The common cold, Pneumonia and Influenza (Flu) is a generalized label for all infections of the lungs, ears, nose, and throat that are caused by viruses, fungi, parasites and microorganisms of all kinds. Children are the epicenter for all these things and then some. Even if the child is not of school age or in daycare, they are like human magnets to all things germy. All children get sick and every parent has had the middle of the night panic of not knowing what to do and when. So just when should a parent reach out to a pediatrician?
If you’re like any number of us parents who have asked ourselves that very question, then you know it’s a tricky one. Some people will say call the Ped for anything and everything. If you are a new parent, you get an open pass for all hour’s calls to the doctor. New parents have the luxury of never having to apologize for calling around the clock for anything and everything. No matter what the age of their first born, new parents are always doing things for the first time for that given age. Parents who have been around the block a few times with fevers, vomiting, chills, clogged nasal passages, and the umpteenth belly ache are not as easily forgiven those phone calls. However, if you’ve called about your child having a 101 degree temperature and for the third time in a week and he or she is 8 years old, well then maybe you should start taking some notes.
Which brings me to the “what should we parents do to survive the germ attacks every season?” part of my advice. We parents like to write everything down about our children. Their first tooth, first steps, first skinned knee, first trip to the zoo, but not many of us keep a journal of advice from the Pediatrician. Every time you call the doctor’s office, during or after hours, a nurse calls you back to find out how to help your sick child and worry-filled parenting head. Consider keeping it in a journal for future reference. The next time little Jane or Johnny has a fever of 102 and won’t eat, but is drinking every 30 minutes, then you will know that Nurse Carol told you that you should keep pushing fluids and making sure they are urinating, to give Ibuprophen every 4-6 hours, and maybe suck on small popsicles and crackers if they allow it to buffer the stomach from the medicine. These helpful notes eliminate the need to call each time and also empowers you, the parent, for knowing just what to do. After all, what is parenting but a daily plan of making it up as you go along?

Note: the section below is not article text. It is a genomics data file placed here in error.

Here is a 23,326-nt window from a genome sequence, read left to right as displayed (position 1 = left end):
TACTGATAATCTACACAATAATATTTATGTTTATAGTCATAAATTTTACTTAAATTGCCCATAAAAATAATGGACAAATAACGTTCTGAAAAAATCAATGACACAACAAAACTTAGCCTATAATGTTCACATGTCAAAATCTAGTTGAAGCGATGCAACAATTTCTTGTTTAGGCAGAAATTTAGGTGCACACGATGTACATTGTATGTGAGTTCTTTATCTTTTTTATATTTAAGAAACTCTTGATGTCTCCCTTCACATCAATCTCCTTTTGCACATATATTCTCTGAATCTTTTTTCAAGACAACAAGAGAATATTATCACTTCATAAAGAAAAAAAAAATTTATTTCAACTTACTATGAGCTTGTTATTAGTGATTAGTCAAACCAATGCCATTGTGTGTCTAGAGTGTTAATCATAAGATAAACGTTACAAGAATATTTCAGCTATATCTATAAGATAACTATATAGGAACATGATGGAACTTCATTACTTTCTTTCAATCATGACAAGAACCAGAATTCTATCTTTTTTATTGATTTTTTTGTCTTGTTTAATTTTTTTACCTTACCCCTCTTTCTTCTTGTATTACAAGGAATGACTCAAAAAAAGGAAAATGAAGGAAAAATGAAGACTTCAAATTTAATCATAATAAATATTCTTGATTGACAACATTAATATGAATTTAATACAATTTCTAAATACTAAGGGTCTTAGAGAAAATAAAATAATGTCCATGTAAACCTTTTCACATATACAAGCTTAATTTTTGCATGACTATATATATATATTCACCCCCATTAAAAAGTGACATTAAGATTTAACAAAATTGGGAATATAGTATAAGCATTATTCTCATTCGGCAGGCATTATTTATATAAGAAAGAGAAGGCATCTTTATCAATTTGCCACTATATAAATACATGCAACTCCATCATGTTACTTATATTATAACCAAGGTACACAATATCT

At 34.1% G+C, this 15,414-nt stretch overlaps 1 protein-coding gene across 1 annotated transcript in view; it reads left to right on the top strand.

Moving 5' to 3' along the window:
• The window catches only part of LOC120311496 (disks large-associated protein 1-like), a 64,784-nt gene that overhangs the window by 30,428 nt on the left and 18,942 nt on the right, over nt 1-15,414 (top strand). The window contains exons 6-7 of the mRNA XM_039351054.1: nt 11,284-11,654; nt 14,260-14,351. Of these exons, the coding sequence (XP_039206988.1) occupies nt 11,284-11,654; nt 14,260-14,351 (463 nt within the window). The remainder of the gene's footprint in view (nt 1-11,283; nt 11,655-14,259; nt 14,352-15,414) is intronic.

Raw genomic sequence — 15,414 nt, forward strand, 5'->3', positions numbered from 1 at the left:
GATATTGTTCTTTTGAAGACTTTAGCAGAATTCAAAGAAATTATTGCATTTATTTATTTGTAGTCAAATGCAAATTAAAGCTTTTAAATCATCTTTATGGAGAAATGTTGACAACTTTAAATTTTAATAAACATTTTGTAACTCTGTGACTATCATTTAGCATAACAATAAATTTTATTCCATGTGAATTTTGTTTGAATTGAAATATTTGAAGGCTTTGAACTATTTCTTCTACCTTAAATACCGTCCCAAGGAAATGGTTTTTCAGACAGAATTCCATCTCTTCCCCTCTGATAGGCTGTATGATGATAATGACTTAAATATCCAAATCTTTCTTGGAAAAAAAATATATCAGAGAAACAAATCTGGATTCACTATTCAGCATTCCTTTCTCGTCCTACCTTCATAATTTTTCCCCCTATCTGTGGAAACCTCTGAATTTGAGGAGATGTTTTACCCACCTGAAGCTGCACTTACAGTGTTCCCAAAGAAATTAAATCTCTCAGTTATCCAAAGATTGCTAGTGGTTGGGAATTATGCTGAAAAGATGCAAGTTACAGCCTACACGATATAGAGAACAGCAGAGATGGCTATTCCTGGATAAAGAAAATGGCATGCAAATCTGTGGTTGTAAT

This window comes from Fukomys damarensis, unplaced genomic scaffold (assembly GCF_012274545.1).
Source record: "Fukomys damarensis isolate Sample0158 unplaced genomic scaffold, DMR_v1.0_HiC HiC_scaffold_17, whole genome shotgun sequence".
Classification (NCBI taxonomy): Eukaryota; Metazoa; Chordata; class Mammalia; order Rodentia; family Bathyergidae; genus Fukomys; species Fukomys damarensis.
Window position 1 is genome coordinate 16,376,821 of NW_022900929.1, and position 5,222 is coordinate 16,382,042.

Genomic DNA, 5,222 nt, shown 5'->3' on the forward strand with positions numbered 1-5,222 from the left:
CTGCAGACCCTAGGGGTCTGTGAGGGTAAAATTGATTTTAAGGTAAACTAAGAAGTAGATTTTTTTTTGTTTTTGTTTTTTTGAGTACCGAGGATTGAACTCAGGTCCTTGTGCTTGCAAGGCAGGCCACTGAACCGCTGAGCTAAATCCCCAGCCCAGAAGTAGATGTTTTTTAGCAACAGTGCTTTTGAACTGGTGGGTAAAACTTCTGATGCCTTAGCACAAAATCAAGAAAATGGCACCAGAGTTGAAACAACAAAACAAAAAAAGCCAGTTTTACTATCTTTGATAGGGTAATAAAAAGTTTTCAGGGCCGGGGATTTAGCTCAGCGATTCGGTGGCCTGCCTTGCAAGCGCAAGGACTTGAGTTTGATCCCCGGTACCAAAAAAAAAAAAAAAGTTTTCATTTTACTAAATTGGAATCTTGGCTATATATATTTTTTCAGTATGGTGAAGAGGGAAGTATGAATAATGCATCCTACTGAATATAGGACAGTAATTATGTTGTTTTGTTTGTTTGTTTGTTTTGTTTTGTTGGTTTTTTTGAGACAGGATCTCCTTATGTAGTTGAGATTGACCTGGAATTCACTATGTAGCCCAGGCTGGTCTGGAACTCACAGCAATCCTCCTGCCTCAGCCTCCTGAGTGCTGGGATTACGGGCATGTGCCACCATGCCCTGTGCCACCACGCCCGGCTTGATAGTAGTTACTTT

… Turn to page 48-50 in the Fall 2013 issue of Multiplicity Magazine to find a guide for when you should call the doctor for the top 10 ailments that kids face. Do you know how high your child’s fever should be before you worry? What about diarrhea or vomiting?
We wish you a healthy season.
Written by: Angel Rodrigues . Angel has a feminist brain, a thirst for knowledge, and writing is her dirty little secret. She is mom to a 7 year old, 4 year old busy twin boys, and a 2 year old independently spirited young lady. She has been married to the best man on earth for over 14 years and is kept alive by coffee. You can follow her blog or find her on Facebook and Twitter.
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